Northwest Arkansas Times from Fayetteville, Arkansas on June 11, 1974 ツキ Page 2
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Northwest Arkansas Times from Fayetteville, Arkansas · Page 2

Fayetteville, Arkansas
Issue Date:
Tuesday, June 11, 1974
Page 2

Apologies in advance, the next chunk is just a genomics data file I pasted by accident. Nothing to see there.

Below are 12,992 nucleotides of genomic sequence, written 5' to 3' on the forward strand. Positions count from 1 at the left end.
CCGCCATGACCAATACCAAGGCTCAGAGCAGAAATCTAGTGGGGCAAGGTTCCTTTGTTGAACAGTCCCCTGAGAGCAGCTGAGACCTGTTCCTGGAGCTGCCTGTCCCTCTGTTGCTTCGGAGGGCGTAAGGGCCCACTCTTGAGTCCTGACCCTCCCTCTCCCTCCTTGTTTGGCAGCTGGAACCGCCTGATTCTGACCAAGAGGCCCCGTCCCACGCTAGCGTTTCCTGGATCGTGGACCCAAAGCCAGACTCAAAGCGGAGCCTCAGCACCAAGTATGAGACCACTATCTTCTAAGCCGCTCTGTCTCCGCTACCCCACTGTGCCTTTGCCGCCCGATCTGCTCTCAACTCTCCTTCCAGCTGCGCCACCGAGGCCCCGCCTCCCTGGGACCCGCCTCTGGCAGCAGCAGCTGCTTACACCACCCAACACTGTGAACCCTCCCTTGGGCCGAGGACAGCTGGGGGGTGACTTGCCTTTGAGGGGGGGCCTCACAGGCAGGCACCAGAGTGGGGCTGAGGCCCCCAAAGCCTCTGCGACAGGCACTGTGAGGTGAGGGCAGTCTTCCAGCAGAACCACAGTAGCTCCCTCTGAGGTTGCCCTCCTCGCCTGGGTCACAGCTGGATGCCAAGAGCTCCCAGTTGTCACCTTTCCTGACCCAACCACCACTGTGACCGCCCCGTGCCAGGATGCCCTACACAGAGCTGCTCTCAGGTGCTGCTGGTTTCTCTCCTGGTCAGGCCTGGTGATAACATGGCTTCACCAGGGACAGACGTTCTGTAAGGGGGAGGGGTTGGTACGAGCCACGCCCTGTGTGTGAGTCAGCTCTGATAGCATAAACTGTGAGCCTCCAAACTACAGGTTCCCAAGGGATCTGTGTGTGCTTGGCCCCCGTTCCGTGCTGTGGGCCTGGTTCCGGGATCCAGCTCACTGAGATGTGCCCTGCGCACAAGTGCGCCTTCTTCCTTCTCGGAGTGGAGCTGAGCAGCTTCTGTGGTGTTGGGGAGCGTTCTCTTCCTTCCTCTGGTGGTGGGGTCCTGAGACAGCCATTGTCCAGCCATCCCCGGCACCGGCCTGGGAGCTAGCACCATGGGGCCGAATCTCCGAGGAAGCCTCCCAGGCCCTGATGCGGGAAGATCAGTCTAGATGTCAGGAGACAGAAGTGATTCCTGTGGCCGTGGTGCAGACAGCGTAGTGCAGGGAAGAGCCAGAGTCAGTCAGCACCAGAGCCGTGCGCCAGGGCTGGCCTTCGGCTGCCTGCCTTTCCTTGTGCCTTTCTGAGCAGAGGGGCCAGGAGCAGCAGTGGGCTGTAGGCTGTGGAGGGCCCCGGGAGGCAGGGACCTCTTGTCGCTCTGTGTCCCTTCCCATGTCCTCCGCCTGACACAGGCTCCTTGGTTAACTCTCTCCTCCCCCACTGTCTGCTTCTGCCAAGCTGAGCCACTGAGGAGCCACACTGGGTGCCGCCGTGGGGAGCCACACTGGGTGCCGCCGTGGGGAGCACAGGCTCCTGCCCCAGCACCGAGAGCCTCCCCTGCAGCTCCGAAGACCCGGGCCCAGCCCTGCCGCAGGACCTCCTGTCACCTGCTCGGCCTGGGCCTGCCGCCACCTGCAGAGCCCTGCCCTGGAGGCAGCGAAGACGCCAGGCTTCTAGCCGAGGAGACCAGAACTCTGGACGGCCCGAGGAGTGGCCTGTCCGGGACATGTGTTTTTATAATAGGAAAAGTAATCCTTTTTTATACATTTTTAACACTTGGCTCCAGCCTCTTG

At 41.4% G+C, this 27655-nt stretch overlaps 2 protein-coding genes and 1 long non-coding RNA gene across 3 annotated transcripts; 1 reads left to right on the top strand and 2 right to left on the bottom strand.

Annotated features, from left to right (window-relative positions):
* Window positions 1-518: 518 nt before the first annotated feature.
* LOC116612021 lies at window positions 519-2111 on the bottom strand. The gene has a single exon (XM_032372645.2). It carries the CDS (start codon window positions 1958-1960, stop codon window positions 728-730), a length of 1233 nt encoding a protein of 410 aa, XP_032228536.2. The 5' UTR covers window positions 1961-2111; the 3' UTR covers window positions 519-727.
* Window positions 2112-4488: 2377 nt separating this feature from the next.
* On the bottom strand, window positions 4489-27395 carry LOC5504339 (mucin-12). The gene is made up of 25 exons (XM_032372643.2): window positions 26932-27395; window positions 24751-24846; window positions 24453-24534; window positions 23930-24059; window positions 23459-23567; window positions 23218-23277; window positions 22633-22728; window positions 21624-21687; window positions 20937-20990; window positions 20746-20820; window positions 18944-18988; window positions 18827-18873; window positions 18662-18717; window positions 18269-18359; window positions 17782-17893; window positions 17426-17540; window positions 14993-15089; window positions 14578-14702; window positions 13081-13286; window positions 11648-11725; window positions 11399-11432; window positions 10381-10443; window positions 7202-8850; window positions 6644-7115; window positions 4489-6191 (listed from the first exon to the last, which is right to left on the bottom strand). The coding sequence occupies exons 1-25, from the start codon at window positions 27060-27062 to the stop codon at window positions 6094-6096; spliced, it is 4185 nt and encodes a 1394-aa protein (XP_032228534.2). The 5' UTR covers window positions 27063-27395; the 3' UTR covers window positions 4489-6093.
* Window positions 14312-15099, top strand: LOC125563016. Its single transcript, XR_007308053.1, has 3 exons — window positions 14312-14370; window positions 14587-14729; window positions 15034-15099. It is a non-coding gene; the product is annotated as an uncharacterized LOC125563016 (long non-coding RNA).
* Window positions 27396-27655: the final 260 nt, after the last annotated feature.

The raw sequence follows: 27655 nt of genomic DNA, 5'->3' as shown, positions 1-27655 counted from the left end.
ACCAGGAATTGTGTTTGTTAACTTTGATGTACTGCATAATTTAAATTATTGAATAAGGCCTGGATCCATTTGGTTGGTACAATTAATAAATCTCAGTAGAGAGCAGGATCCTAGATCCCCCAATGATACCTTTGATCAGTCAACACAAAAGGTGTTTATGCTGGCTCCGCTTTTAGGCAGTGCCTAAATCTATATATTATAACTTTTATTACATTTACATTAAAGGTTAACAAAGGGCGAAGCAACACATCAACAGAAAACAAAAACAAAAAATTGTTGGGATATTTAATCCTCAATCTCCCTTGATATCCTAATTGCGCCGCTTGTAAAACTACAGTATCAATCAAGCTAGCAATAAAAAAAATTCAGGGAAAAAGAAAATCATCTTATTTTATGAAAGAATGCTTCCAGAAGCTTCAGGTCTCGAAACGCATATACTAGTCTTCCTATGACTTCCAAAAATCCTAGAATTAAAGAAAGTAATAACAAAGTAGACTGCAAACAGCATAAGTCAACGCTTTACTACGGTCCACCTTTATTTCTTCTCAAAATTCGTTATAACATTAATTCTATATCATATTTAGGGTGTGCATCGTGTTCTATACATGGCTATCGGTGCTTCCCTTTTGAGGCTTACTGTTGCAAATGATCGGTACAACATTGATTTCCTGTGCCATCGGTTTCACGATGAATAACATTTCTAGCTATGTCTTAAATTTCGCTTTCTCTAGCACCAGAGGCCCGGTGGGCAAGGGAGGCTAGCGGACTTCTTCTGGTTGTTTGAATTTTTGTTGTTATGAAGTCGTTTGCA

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テつキ Northweht Arkantai TIMES, Toテつォテつォ., June 11, 197 テつサ*ViTTテつォVILLテつォ, ARKANSAS- THE WEATHER Elsewhere BT The Associated Press Hi Lo Prc Otlk "" ~ .18 clr clr Albany Albu'que A m a r i l l o Anchorage Ashcville Atlanta .Hirmingham Bismarck Boise Boston Brownsville Buffalo Charleston Charlotte Chicago Cincinnati Cleveland Denver Des Hioines Detroit Duluth Fairbanks Fort Worth Green Bay Helena Honolulu Houston Jnd'apolis Jacks'ville '.hmeau Kansas City Las Vegas Little Ffock Los Angeles Louisville Marquette Memphis Miami Milwaukee Mpls-Sl. P. New Orleans New York Okla. City Omaha Orlando Philad'phia Phoenix Pittsburgh P'tlanri Ore. P'lland Me. Rapid City Reno Richmond St. Louis Salt Lake San Diego San Fran Seattle Spokane Tampa Washington 92 7 92 59 87 65 73 4C 86 56 8-1 61 83 56 67 41 84 5l 93 54 50 72 84 56 90 70 91 63 B6 54 78 55 ... 55 79 50 74 56 77 51 64 43 71 53 86 65 66 43 72 42 86 74 79 72 84 .. cdy .. clr .09 clr .48 clr .0 clr .02 cdy .. clr .. clr .78 cdy .20 cdy ,51 cdy .. clr .. clr .. clr .. cdy .. clr .02 rn . . cdy .05 cdy .. cdy .. cdy .22 cdy 102 71 85 60 79 63 77 58 53 35 80 62 84 76 64 45 68 51 90 75 95 73 86 63 78 52 93 71 95 72 106 73 82 55 86 81 70 91 96 72 40 36 84 71 57 50 78 55 80 52 92 n 93 69 55 51 .. cdy .09 cdy .. cdy .58 rn .15 cdy .32 cdy .. clr .. cdy .. cdy .. cdy .38 cdy .. clr .04 rn .. cdy .01 cdy .20 cdy .. cdy . . cdy .13 cdy 2.20 rn .. clr .. clr .. cdy .. clr .. cdy Husband Held In Death Of Former Lincoln Woman The husband of a former Li coin woman is in jail u n d $100,000 bond today in Abilen Tc.x. on a two-count m u r d t charge involving the deaths the woman and lier newbor son. Abilene authorities said Ai man 1C Darryle E. Lee. 2 of Tye, Tex. was charged the deaths of his wife. Mr Beverly Jean Reed Lee, 18. o June 3 and of their newbo son, Joseph. The baby was delivered on month prematurely by Caesa ian section at the Lee horn shortly before Mrs. Lee pronounced dead from a i caliber rifle shot in the chcs The child died eight hours late Taylor County Sheriff Jac Landrum said at f i r s t th deaths appeared accidental. Le had told police he was loadin the weapon for protectio against prowlers when the gu discharged. Landrum said Monday tha the murder charges were file on evidence which came to lig] after Lee returntd home fron the joint funeral of his wife an son at Lincoln. District Attorney Ed Paynte said Lee gave a statement authorities in connection w i t the case. Mrs. Lee was born near Lin coin and her parents. Mr. .an Mrs. George N. Reed live there Funeral and burial were in Lin coin on June 6. 41 .10 cdy " .. clr .. clr .. cdy .. clr .. cdy .. clr .. clr .. clr .70 rn .. clr 47 52 62 Seven Tornado Warning Syslem Is Used Fayelleville's new tornado warning system was used for The 1 ircl テつサテつキ'テつサ_ _i ii , . the first midnight lime shortly before Saturday as heavy rams and severe thunderstorms raged across Northwest A r k a n - F a y e t t e v i l l e Fire Chief Charles McWhortcr said he asked police to activate the system at 11:55 p.m. after a tornado was reportedly sighted in the air over Lincoln. McWnorter said Monday that he has received several telephone calls from persons reporting that they could not hear the w a r n i n g system. He said some of the prbb- iem may be due to the fact that some persons may have had their radios or televisions turned up too high lo hear the system over the roar of the storm or they simply may have 5?',テつ」? en lislenil B for the signal. McWhorler said t h a t m a n v persons could not hear the warning simply because (he system does not cover the entire city McWhorter said the" svstem would be activated when a tornado is sighted within a 20 mile r a d i u s of Fayetteville especially coming from the west or southwest. (CONTINUED FROM PAGE ONI Smith and Jim Spears. 28. c Fort Smith. --House District 65, Cla County, James Holland, 45, c Knobel and Clifford Cole, 57 c Piggott. --House District 72, Woodruf County and part of St. Franci County, Curtis King, 66. of Au gusta and Jimmy D. Adcox 3] of,Augusta. Abilities Unlimited Seeking Volunteers Abilities Unlimited of North west Arkansas (AUNA) i seeking volunteers to assist ii the drive to raise $23,000 to a new sheltered workshop. Wesley J. Gordon, campaig chairman, is asking each mem ber of the organization's 21 member Board of Directors t find five drive workers. It is anticipated that each o the workers will be asked t call on a minimum of five pros pects, Gordon said. The drive was announce ( after funding of $40,000 for the new workshop and equipmen was approved by Mental Retardation Disability Development Sen-ice (MRDDS). T h i capital fund drive represent he community's rnatchin "unds. Campaign headquarters hav been established in office space at College Place. 612 N. College Ave. in Fayetteville. Pleads Guilty Neil Finley, 18. Route 5 Sprmgdale. pleaded guilty Monday in Washington Circuit Court to a charge of forgery. Finley is accused of forging a check for S30 on Feb 20 of this year. Circuit Judge Maupin Cum mings took the plea under ad and visement for two years ordered Finley to spend two n a y s in the state penitentiarv and write a 5.000 word theme. ' Stolen Checks SPRINGDALE -- Two youth: tried to pass a S46 check 01 the First State Bank accoun. of Gary W. Johnson at the I.G.A. grocery store in Rogers Friday. The manager of the s t o r there notified Johnson of 1100 White Road who told Springdale police the checks had been stolen from him last December. Johnson said his raincoat with the checkbook in the coat's pocket was taken from the lobby of Tyson Foods, Inc.'s office. While the m a n a g e r was examining the check Friday, the two youths left the store police said. MISSED YOUR PAPER? WE'RE SORRY! If you cannot reach your TIMES carrier PHONE . Daily 5 to 6:30 p.m. Saturoay 3 to 6 p m Sunday 8 to 9:30 i.m. Obituary H. KENNETH SAGER Herbert K e n n e t h Sagcr, CO. . -he Fflrmington communilj died M o n d a y in a Fayett* テつキille h o s p i t a l . Horn A r il 22. 1005 in R o g e r 'テつキ' son of John S. Allic Dodge Sagcr, be retirt from the Soil Conservation Se vice in 1073 and served Washington and Hoone Cou ties. Formerly lie was agent fi Saline and Dallas counties. 1: was a member of Centr. United Methodist Church, th テつキMasonic Lodge and Fort Smi Consistory. He is survived by the widoi Mrs. Vera Wilson Sager of th home; one son, John T. (Tom of Fayetteville; a daughte Mrs. Carolyn G a g a s of Dalla lex.; a sister. M r s . Hub Harris of Rogers; and thrc grandchildren. Funeral scmce will be ] a.m. Thursday at Moore Chapel with burial in Farming Ion Cemetery. MRS. MARGARET MILLER Pea Ridge - Mrs. Margar Rebecca Miller. 77. of Rogei died Tuesday in Rogers Memo lal Hospital. Born Feb. 9 189 In Anna. I I I . , the daughter c Henry J. and Alice Clymcr sh was a member of the Fir Christian Church. Survivors are a daughter Mrs. Peggy Bishop of Fayett ville; three sisters, Mrs. Mar Gordon of Dyer. Tenn., Mr Verda Childrcss of Memphi. Tenn. and Mrs. Mattie Aslin Bradford. Tenn.; a brothe Ernest Clymer of Union Cit Tenn.; two grandchildren an two great-grandchildren. Funeral services will be a 2:30 p.m. Thursday at the Fir. Christian Church in Rogers wil burial in the Buttram Cemeter at Pea Ridge under the dire tion of the Sisco Funera Home. County Heavily Damaged By Storm Roads in Washington Count s u f f e r e d a "tremendous amount of damage as a resul of Thursday and S a t u r d a y night's storms in Ute area according to County Judge Vo jester. Lester told the TIMES tha he damage was experienced a over the county, although th lorthern and eastern parts o he county appeared to be thi lardest hit. Most of the damage, Leste aid, came from roads anc Bridge approaches washing out making many raods im lassable. In one case, Lester said, til 'n a county road south o day field washed out in Thurs lay's storm, was repaire on Friday and w a s h e d ou again Saturday night, Lester said that county roai crews were working as fast a x5sible to take care of the dam ige, but (hat it was going tc 3e "a big job." Junior High Band Program Under Way Summer classes For Woodlam unior High School hand stu cnts orened this morning. Bill Martin, director, said the lasses will meet on Tuesdays ntl Thursdays at 10 a.m. in ic band room and will run for ve weeks. Students must have at leas no year of band experience, larlin said the purposes of the Easses are to give bandsmen n opportunity to continue laying during the summer and o help those who were eginners last year move ex and their knowledge. Work on fundamentals and nisic lo be used in the fall ill be included. There will be o charge for the classes, said 'artin. Money Stolen SPRINGDALE - An l.ndeter- ined amount of change was テつキported taken from a soft rink machine and cash regis- r at the Ted Saum Lumber o., 410 E. Huntsville, over- .:h(. The method used to gain ntry Is not known. Government Said Threatening' To Oilmen HOUSTON (AP) - The ton spokesman for Texas independent oil and gas operators says brighter trends w i t h i n the in- d u s t r y are being threatened at the federal level. George Mitchell of Houston says operations by independents should be during the next year at their highest level since the 1950s. "Any changes in laws affect- ing the petroleum industry, oth cr than removing governmen controls on n a t u r a l gas, o viously would he counte productive," the president i the Texas Independent I'rodu ers Royalty Owners Assoc ation said Monday. Mitchell made his remarks the association approved an 1 point n a t i o n a l resolution energy renews polic pic House Beauty Shop Committee Runs Profitable Enterprise By F R E D E R I C K L. BERN'S TIMES Washington Bureau WASHINGTON -- In a tim of Watergate and i n f l a t i o n an energy shortages, there's not whole lot to cheer about her these days. So. hopefully, happy story about a l i t t l committee with little rcsport will make a big splash. But. most likely, it won't. This is the odd story of th House Beauty Shop CoinmiUe II is. officially, the smallest L the 57 committees in Congress It is, unofficially, the leas known of the 57 committees i Congress. But. like every other com mittee. it has a function. Whil all the other committees ar sruggling with tax reform an veerans' benefits and impeach ment. the House Beauty Sho Committee has the job o "overseeing" the House Beaut Shop. The beauty shop, tucked awa In the basement of the Canno House Office Building, is lik any beauty shop anywhere. Yo can make an appointment ,an get a shampoo for a minimun of $3.50 or a permanent for m i n i m u m of $17.50. Manicure and lash and brow dyes all cos $2.50. And for a minimum o $20.50. you can get your hai frosted. Just six years ago, there wa. no House Beauty Shop Commit ee. There was only a House Beauty Shop. independent!} nvned and operated to serve he women of Capitol Hill. In hose days, like now, the beautj shop was making money. Lot. SOUGHT PAYMENT One day the shop's operatoi decided to ask the governmen or payment .for her services government officials reminded her t h a t she was being provided with space, water, heat anc ight for her shop at no cost To her request for payment hey said, simply, "no. Then the strangest thing lappened. When a few women showed up one morning for their ap pomtments the beauty shop was [one. The manager was gone The beauticians were gone. And housands of dollars worth equipment was gone, too. The manager got mad a n d House staff member recalls No one has ever heard from ler since. Someone, a few days later iformed John W. McCormack tien the House Speaker t h a t he beauty shop that used to ie no longer was. He imme- lately named Rep. Martha G r i f f i t h s (D-Mich.), Rep Edith Green (D-Ore.) and Rep Catherine May (R-VVash.) to a ommiltee to bring the beauty hop back to life. To help them do so. the House テつキrovKled $15.000 for new equip- nent and other expenses from ie contingency f u n d . The commitee found a new lanager and the new manager ound a new staff -- a total f 18 beauticians and manicur- sts. And slowly but surely the e m a 1 e congressional staff nembers -- and many of the J congresswomen --- returned o the basement beauty shop NEW LEADER In 1970. Rep. Margaret Heck- r (R-Mass.) was appointed tn ie little committee to replace epresentative May, who was efeaied in her bid for re-elec- on. So Mrs. Heckler began tending the periodic meetings "go over the books." Soon, the beauty shop was :akiiig money again. So much i. in fact, that it has since en able to turn about J2.000 a year in excess profits bac to Congress. So, in the end. everyone wa happy. Speaker McCormac remarked how never before ha money from the House contin gency fund been repaid. Othe: remarked how, a f t e r 32 year of private ownership, " th beauty shop was bigger better than ever before." "Now the morale in the sho is high and the shop is we run." commented Mrs. Heckle. Like the other two members Mrs. Heckler telongs to bigge and better committees; in he case, the Banking and Currene and Veterans' Affairs con: mittees. So, when she talk about the House Beauty Sho Committee -- which isn't ver_ often -- she speaks in hushec almost embarassc-d tones. "It's not something I sought, she reminded a reporte recently. "It's hardly one of m more substantive commitees." Yet the unsought, unsubslar live House Beauty Shop Con mittee is a source of good news And goorl news in Washingtoi these days is tough to conn by. European (CONTINUED FROM PAGE OWI .heir oil embargo against the Netherlands and their restric :ions on oil shipments to Den mark, both imposed during the October Arab-Israeli war ill not lifted. Meanwhile, observers in ,,,, Middle East said Nixon's Arab hosts would tell him that Israe must withdraw from all oceu pied territories and restore Pal estinian rights if Ihere is to bi peace in the area. In Israel, the government ra :lio welcomed Nixon's visit a "both useful and timely." and a commentator said the Presi dent would "deepen the Ameri can presence in the area." He said Nixon "will be able to as sess the new mood in Arab cap tals and gain important im pressions on how Arab leader: see the coming months in thi region." Fire Damages Home A small one story frame lome was extensively damage: Monday night on Old Missouri Joad. at its intersection with Stubblefield Road. The home is iwned by Wallace V. Wilson and occupied by his son anc daughter in-iavv. F a y e t t e v i l l e Fire Chief Charles McWhortcr s a i d the ionic sits to the rear of a large ouse occupied by Wilson. VlcWhorter said Wilson's son yas not at the home at the ime of the blaze and that no- me was injured. Enter Innocent Plea James Skip Lewis, 28, a n d iickey Tew, 20, both of Tulsa, Ikla., pleaded innocent Monday i W a s h i n g t o n Circuit テつキourt to a charge of robbing ie Vines Texaco Station in Xvetleville last Friday after- oon. Both are being held in the ashington County jail on 20,000, pending trial Aug. 20. Tew's younger brother has eert charged in juvenile court. Lewis and Rickey Tew are ccused of holding up the ser- ice station and taking $12. for removal of Interstate natural gas sales from federal price controls and pledged active opposition to any reduction or elimination of the industry's 22 per cent depletion tax allowance. John Sawhill, the new administrator of the Federal Energy Office, and Tex. Gov. Dolph Briscoe were to speak today at the concluding session of the association's annual two - day meeting. AGREEMENT Both Mitchell and Duke l,i- gon. assistant FEO administrator, agreed Monday that reduction or elimination of percentage depletion would raise consumer gasoline prices. Ligon estimated elimination coukl mean an increase of two to three cents a gallon at the gasoline pump. Proposals now before Congress would phase out the 22 per cent allowance by 1979 or eliminate it completely, retroactive to Jan. 1. Ligon said some members of Congress apparently do not understand t h a t tax subsidies should not be removed while leaving the bulk of oil and gas production under price ceilings. "We as a nation cannot afford to invite economic disaster ay passing fragmented legisla- ,ion t h a t ignores tax and price :olicy relationships," he said. "We will onlf hurt ourselves/ He added that hasty decisions :o revise tax policy could leave he nation even more vulnerable to future oil embargoes by exporting nations. Mitchell said changes in the depletion allowance would be particularly discouraging to tne independent explorationist who ilrills four out of every five domestic wells. He added, however, that he has detected some encouraging signs at the Washington level in recent weeks. NO SCAPEGOAT "An increasing number of open-niindtd Congressmen and senators are beginning to comprehend that they cannot make ,he oil industry a scapegoat for he energy shortfall and at the same time expect us to carry 'orward the vital task of mak- ng the United States self-suf- 'icient in energy," Mitchell said. "Prices are at a level to pro- r ide good incentives for intense xploration and development efforts and it appears the tubu- slecl shortage may ease during the later months of 1974 テつキ early 1975." While opposing any depletion allowance change, the independents took one action aimed it protecting themselves should "ongress take the allowance away from major producers. They authored a study aimed at developing a defini- ion that would spell out a separation point between an inde- jendent and a major producer. "Many members of Congress are sympathetic to the role of (Jie independent and w a n t to Area News Briefs Stereos Stolen The theft of a stereo tape player and an FM radio from two separate cars at the Chateau Apartments. 1764 N. Leverctt Ave., were reported to Fayettevitle police Monday night. The stereo tape player was reportedly stolen from a car owned by Randy Mullerd and the radio from a car belonging to Paul Knight. Mullerd and Knight both reside in ttie apartment complex. Police say they believe the thefts occurred Saturday night. School Vandalized Card files were scattered, desks pilfered, glass broken and obscenities written on windows at Happy Hollow Elementary School on Happy Hollow Road sometime during the past weekend by vandals. Fayetteville police said entry to the building was gained through the roof and exit was IIUUavWniUUUfUlllllllUIIIUIIIUIWMIIMnilBBaBBal Ira West of Springdale, seeking a total of $8,500 r e s u l t from an alleged case of assaut and battery. Taylor states in the suit that West attached him on a public roadway on Feb. 20, 1974. and fired a rifle at him three times, striking him in the left arm. Taylor seeks a total of $3.500 for medical expenses and past and future loss of income, plus $3,000 for punitive damages. Johnson Arrested SPRINGDALE - Cecil E. Johnson. 21. of the Sunset Motel, was arrested Sunday on charges of burglary of a vending machine. Johnson, who was stopped by police because his car .did not have a vehicle license, was taken to the police station where he admitted having burglarized a pool table at the Ozark Cafe last March, police said. In a voluntary signed statement, Johnson said he broke Equipment Stolen Fayetteville police said $715 worth of equipment was reported stolen from Northwest Equipment, Inc., Hwy. 71 north, the night of June 4. Police said the theft was discovered by em- ployes on June 5, but not reported to police until Monday. The items reported stolen are links a bale loader, eight and one draw bar. All were taken from an outside lot al the business. top lii All wi Battery Stolen Jim Hammond of Y-201 Carlson Terrace told Fayetteville police that the battery and cables were stolen from his car over the weekend. He said the car was parked at his residence. To Present Concert The Jackson Family, nationally known gospel singers, will appear at t h e First Baptist Church in Greenland at 7:30 p.m. Thursday. The group, originally from Bentonville, are members of the WSM Grand Ole Gospel at Nashville, Tenn. There is no admission charge for the performance. Suit Filed Dave A. Taylor of Washington County filed suit in Washington Circuit Court Monday against into the pool table because hia employer -- the cafe's manager would not pay him hii wages. hear from independents vbat needs to be done," Mit:hell said. Seeks Venue Change LITTLE ROCK (AP) -- At- orneys for Gregory I,. Allmon, 5, of Little Rock, a black jun- or high school student who is barged with assualting a choolmate, asked Monday that .llmqn's case be removed from ie jurisdiction of the Little ;ock Municipal Court to U.S. district Court here. The petition alleged that Mu- icipal Court Judge Jack Holt r. "is prejudiced about in- chool incidents and cannot ive the defendant a fair trial." The attorneys also filed A omplaint alleging that the ittle Rock School Board, Hoit, 'ros. Ally. Lee Munson and the rincipal of Booker Junior High chool discriminate agains lacks involved in school dis urbances. The complaint alleged lha ie Little Rock School Distric uspended and expelled more lacks than whites and encour- ged the prosecution of blacko school offenses. d 1SW M IT*. ut. TIM as . テつォテつォn iiOjr テつキeeoed dim Poilaj iW *l TtyettrrllU, A90CUTB) lt-e Aテつサoe**t*3 Prwi u テつォtlt elnihety lo lbテつォ u, ft* ttai テつォ テつォU local DCKI priB テつォ テつォテつサ テつキテつキ テつォテつォ uns TB October 1, m airier テつキ テつォ 1*117 19CX - ' BJ. I In Wllnftoo. Scuta テつォテつォ. irt, *U!r 6b * M!h 1 TEA* poum afcm owtttt: The choice is yours! "I urge you to ask a friend whose judgement you trust, your attorney, teacher, or a local business man, about myself and the other candidate as to our ethical, moral and professional standards/' Make your choice known by voting today. ON JUNE n ELECT WUJ^iray .CMan fof Murrテつォy Committee; Melvin Palmer Ctairrrur, Thunderstorms Rumble Eastward By The Associated Press Thunderstorms that plagued a broad stretch of the midconti- ncnt most of last week, much weaker now, rumbled eastward toward the Atlantic Coast today. B'ree of the conditions which spawned last week's tornadoes and heavy rains, the region from the central Gulf Coast and Misssisippi Valley west to the Pacific was under fair skies. Scattered thundershowers mar red that sunny outlook. *テつサnw- ever, in parts of the central Plains. Rain also splashed into sections of Lower Michigan, northern New England and the Atlantic Coast. Sunny skies brought record temperatures in some parts of the nation Monday. The mercury soared to 95 in New York City, a June 10 record there. Utilities from Massachusetts to Virginia were forced to cut back on electrical power by five per cent when they could not keep up with de mand. In the desert Southwest, it was 107 at Palm Springs, Calif., 106 at Phoenix, Ariz., nnd a su- zling 111 at Gila Bend. Ariz. Home Vandalized SPRINGDALE -- Edward Butler, 412 Charles Ave., told police Saturday his home was vandalized while he was away that day. Chairs and trash xm- t a i n e r s were overtunred throughout the house. Broken eggs were on the floor, and furniture was scratched. Butler said this is the fourth time this has happened in the past two weeks. Theft Reported Don Bates of the Sehnandoah Villa Mobile Home Park told Fayettevillc police that more than $1,000 worth of vacuum cleaner parts, including two vacuum cleaners, were stolen from the trunk of his car overnight. Police said the trunk lid had been pried open. Van Stolen A red 1868 Dodge van was reported stolen from Whitely Auto Sales. Hwy. 71B and Calo Springs Road, early Sunday morning following the burglary of the business. Herb R. Whilely told Fayelte- ville police that someone broke into the building through a window on the south side and took the keys to the van. The van license and Whitely. has no vehicle is registered to People Helping People ^Nekon '* Directors of _t Funeral Service jgj Serviced HOLTZIM, MMt II -- Tuesday 10:30 a.m. Graveside. Rev Phillip Kelley officiatinr. Interment. Oak Grove Cemetery. NO HAPPY HELLO... ... Ii ever quite equal to th* warm wテつォlcom* extended to nテつォテつォcomテつォrテつサ by the Wテつォ!comテつォ Wagon Hoitt jテつサ. Hテつォrテつサmlle nwy be, no brighter, her greeting no more cheer- tul, but she's mテつォdテつォ the welcome more テつキ workof artthan a mere greeting . . . complete with テつキ galaxy of gift! and helpful information on schools, churches, shops and community facilities. So when a new neighbor moves in, follow up your happy hello with a Welcome Wagon greeting. A Hostess awaits your call at Phone 443-5438 or 442-8111 WCLCOMI NIWCOMIMU ( I I ( I TIMIS. テつォテつキ "テつキ テつキ"テつキ' テつキ"テつキ" テつォe r?.tteTKテつォ. /v^Z /r , \. r/ OJY IMHONAL SOXCISD MOgnOANS